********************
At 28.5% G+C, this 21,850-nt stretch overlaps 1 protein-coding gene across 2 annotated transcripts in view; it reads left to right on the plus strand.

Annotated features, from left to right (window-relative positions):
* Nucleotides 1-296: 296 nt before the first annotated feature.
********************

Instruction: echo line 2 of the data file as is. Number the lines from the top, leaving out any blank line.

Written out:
Annotated features, from left to right (window-relative positions):